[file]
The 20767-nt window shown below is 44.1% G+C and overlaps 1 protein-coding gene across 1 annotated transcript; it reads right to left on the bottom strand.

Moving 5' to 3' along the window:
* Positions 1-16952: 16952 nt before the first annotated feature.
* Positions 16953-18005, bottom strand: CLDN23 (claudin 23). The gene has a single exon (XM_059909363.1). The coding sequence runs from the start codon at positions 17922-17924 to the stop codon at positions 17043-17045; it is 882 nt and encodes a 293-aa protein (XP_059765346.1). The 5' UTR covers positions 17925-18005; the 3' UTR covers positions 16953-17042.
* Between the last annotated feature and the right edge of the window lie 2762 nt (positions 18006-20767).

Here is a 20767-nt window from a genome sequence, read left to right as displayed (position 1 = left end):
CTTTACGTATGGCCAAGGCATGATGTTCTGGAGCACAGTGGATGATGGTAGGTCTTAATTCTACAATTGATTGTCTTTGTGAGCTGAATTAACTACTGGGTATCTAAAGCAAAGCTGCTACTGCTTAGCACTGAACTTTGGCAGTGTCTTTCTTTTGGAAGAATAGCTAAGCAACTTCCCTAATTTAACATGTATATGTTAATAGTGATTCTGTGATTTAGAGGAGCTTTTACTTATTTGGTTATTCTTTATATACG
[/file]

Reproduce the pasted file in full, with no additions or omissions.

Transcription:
The 20767-nt window shown below is 44.1% G+C and overlaps 1 protein-coding gene across 1 annotated transcript; it reads right to left on the bottom strand.

Moving 5' to 3' along the window:
* Positions 1-16952: 16952 nt before the first annotated feature.
* Positions 16953-18005, bottom strand: CLDN23 (claudin 23). The gene has a single exon (XM_059909363.1). The coding sequence runs from the start codon at positions 17922-17924 to the stop codon at positions 17043-17045; it is 882 nt and encodes a 293-aa protein (XP_059765346.1). The 5' UTR covers positions 17925-18005; the 3' UTR covers positions 16953-17042.
* Between the last annotated feature and the right edge of the window lie 2762 nt (positions 18006-20767).

Here is a 20767-nt window from a genome sequence, read left to right as displayed (position 1 = left end):
CTTTACGTATGGCCAAGGCATGATGTTCTGGAGCACAGTGGATGATGGTAGGTCTTAATTCTACAATTGATTGTCTTTGTGAGCTGAATTAACTACTGGGTATCTAAAGCAAAGCTGCTACTGCTTAGCACTGAACTTTGGCAGTGTCTTTCTTTTGGAAGAATAGCTAAGCAACTTCCCTAATTTAACATGTATATGTTAATAGTGATTCTGTGATTTAGAGGAGCTTTTACTTATTTGGTTATTCTTTATATACG